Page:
By Eric B. Meyer
I intended to begin the week with a post about a company’s legal obligation to predict — yes, predict — an employee’s mental fitness for duty.
Then, I started on a brief tangent on Ellen Pao, the former partner of a Silicon Valley venture capital firm, who just lost a highly-publicized gender discrimination claim against said former employer.
And a few hundred words later, that brief tangent became its own blog post — this one. (If you want a wild lawsuit brought by an airline captain who claimed that his former employer was negligent by failing to predict that he’d have a manic in-flight episode, come back tomorrow).
Today’s news is Ellen Pao, but will it be tomorrow’s?
The Ellen Pao trial concluded late Friday afternoon with a jury finding that there was neither gender discrimination nor retaliation against her.
Following the verdict, counsel for the defendant noted that it “never occurred to me for a second that a careful and attentive jury like this would find either discrimination or retaliation.” However, the verdict in the company’s favor was not unanimous — it didn’t need to be. Still, that means a few fact finders concluded that Ms. Pao had been a discrimination/retaliation victim. Thus, defense counsel’s braggadocios statement contains some hyperbole.
However, viewing the Pao case in isolation, is this really a wake-up call for businesses?
Even in defeat, Twitter lit up with #ThankYouEllenPao to help raise awareness of gender discrimination in the workplace. Indeed, if a jury had found in Ms. Pao’s favor, the ensuing glut of “16 Million Reasons to Take Gender Discrimination More Seriously” articles would scratch the Internet.
And for good reason. If I ran a company, I’d take notice when a female partner prevails for big $$$ in media-spotlighted litigation. (Ms. Pao sought $16 million in compensatory damages, plus punitive damages).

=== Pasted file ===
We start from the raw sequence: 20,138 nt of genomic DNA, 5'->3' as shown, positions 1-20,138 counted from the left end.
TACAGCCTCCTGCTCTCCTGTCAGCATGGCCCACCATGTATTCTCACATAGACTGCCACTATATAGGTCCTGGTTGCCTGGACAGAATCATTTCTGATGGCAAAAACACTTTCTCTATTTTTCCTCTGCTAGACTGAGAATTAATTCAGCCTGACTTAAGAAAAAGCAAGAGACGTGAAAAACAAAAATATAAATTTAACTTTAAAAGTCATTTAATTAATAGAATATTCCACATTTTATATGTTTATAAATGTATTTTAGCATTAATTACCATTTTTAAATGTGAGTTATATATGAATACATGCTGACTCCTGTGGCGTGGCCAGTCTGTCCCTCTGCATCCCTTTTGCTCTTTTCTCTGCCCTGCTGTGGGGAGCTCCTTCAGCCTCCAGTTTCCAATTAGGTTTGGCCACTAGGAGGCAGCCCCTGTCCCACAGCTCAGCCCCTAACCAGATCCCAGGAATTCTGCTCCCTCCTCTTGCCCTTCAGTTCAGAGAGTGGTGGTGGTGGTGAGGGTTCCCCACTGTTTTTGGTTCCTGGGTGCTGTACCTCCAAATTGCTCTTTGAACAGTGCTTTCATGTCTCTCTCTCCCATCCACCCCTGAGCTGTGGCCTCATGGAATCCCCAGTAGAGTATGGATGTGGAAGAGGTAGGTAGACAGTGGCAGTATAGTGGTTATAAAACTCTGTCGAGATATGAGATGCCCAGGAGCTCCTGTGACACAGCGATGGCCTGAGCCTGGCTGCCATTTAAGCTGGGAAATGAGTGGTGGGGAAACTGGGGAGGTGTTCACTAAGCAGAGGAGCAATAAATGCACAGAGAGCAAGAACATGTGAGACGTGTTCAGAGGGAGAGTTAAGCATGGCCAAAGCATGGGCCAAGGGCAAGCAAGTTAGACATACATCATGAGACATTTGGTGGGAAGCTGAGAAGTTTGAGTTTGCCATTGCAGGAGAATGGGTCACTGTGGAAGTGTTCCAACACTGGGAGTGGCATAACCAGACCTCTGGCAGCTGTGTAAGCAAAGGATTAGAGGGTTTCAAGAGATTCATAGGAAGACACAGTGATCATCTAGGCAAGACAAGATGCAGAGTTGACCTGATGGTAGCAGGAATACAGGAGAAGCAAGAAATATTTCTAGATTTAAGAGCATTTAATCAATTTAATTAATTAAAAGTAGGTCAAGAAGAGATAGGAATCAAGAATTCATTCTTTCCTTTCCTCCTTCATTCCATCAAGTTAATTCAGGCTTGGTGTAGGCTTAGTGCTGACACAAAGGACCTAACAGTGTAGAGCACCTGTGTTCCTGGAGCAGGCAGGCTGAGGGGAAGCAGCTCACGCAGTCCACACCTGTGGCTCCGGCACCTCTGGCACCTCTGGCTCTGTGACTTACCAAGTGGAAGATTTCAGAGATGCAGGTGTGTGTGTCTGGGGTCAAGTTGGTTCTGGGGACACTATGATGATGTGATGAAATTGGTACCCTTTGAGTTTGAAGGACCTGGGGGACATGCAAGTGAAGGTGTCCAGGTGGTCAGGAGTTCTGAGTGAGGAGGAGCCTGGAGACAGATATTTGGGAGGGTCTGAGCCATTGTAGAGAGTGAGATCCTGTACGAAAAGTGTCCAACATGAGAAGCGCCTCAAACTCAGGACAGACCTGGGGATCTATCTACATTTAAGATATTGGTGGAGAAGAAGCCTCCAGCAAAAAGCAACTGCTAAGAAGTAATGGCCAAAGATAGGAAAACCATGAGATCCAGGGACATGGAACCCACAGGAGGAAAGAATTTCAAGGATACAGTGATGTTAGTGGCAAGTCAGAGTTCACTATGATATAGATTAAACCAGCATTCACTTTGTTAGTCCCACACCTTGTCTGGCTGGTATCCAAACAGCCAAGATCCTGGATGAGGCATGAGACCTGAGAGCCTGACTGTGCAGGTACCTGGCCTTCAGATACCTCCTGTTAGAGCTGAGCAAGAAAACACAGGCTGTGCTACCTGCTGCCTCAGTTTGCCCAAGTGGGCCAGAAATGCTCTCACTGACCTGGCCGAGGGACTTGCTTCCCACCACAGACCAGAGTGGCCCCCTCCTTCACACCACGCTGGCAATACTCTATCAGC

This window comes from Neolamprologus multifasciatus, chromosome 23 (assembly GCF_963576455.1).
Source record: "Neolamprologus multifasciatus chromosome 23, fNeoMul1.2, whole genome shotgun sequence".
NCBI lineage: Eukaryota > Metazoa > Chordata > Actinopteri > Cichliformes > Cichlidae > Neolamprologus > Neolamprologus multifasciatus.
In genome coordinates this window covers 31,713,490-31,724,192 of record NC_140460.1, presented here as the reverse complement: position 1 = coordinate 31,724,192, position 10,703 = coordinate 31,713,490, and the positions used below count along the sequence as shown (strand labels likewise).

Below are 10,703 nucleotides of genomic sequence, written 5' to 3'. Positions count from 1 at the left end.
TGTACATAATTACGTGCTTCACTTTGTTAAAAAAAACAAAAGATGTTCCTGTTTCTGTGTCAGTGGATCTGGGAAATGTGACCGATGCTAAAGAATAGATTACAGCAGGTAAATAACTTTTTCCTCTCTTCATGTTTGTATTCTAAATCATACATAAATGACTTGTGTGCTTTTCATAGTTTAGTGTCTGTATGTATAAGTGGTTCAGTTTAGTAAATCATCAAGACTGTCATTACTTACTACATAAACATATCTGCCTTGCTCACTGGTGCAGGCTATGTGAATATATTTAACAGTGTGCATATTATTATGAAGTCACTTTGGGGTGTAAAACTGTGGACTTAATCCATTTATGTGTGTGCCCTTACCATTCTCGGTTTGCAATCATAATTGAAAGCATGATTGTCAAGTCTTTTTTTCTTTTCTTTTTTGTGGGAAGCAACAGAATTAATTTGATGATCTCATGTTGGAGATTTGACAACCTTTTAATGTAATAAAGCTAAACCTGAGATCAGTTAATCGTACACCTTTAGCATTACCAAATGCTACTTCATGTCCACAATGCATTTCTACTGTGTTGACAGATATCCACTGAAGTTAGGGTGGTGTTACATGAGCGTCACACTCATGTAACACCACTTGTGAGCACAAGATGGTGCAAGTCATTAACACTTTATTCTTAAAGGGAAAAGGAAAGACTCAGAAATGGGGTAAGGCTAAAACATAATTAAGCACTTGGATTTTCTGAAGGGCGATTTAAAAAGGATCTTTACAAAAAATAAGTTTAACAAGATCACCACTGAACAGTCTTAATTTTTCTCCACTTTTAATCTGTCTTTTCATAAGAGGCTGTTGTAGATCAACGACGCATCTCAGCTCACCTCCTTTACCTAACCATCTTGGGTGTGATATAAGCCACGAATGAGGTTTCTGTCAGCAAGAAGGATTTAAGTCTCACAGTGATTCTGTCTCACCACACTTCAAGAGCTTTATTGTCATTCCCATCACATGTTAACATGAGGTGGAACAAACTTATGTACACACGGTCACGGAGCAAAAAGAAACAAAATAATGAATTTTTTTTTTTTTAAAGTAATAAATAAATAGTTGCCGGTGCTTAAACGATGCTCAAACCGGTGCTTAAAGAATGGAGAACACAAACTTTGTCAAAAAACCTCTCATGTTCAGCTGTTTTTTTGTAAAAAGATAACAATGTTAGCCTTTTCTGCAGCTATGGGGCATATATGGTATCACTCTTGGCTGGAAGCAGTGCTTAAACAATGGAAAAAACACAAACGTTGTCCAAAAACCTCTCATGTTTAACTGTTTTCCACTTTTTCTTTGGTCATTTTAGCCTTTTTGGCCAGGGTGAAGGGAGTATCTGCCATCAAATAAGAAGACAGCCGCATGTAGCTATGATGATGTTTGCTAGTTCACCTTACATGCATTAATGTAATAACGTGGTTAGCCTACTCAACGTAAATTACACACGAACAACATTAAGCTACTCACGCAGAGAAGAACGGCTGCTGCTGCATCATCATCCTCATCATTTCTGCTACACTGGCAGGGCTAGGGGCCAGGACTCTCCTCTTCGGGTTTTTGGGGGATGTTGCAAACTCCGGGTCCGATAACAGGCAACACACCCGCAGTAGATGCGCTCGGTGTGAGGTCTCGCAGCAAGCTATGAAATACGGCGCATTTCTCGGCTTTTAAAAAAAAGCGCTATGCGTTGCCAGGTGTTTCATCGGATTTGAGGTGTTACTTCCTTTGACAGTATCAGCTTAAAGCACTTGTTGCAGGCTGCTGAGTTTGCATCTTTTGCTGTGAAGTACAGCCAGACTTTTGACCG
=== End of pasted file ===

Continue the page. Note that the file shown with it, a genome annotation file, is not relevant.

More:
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Still, notwithstanding the defense verdict, just as the sun rises in east and sets in the west, many commentators will grab the low-hanging fruit this week and call for employers, generally, to re-evaluate how men are women are treated in the workplace.
But, in a week or so, as news cycles adjust, few will be talking about Ms. Pao anymore.
So, why should employers take notice?
Because Ms. Pao’s case isn’t the only one threatening to undermine what many consider a chauvinistic environment in tech circles. Lauren Williams, writing at Think Progress, underscores this point:
That status quo is slowly crumbling, in no small part because of Pao’s lawsuit. Tech companies have been more open about their diversity problems and are making efforts to make workplaces more inclusive. And a slew of discrimination and harassment lawsuits have since been filed against Silicon Valley companies in the wake of Pao’s own.
Former Facebooker Chia Hong filed a lawsuit against the social network company last week for racial and sexual discrimination. According to the complaint, Hong endured sexist comments asking why she didn’t stay home with her children, she was ordered to serve male colleagues and organize parties, and said she was ostracized for looking and speaking differently. After bringing up the treatment to her superiors, Hong said she was fired and replaced by a man with less experience.
A Twitter software developer filed a similar suit seeking class-action status for the company’s promotion practices. (Twitter only hired its first female executive in 2013.)”
If a jury sides with the plaintiff in one of these other high-profile lawsuits, people will take notice. So, while Ellen Pao may not have been a wake-up call for employers, it’s not a full nine-minute snooze either.
This was originally published on Eric B. Meyer’s blog, The Employer Handbook.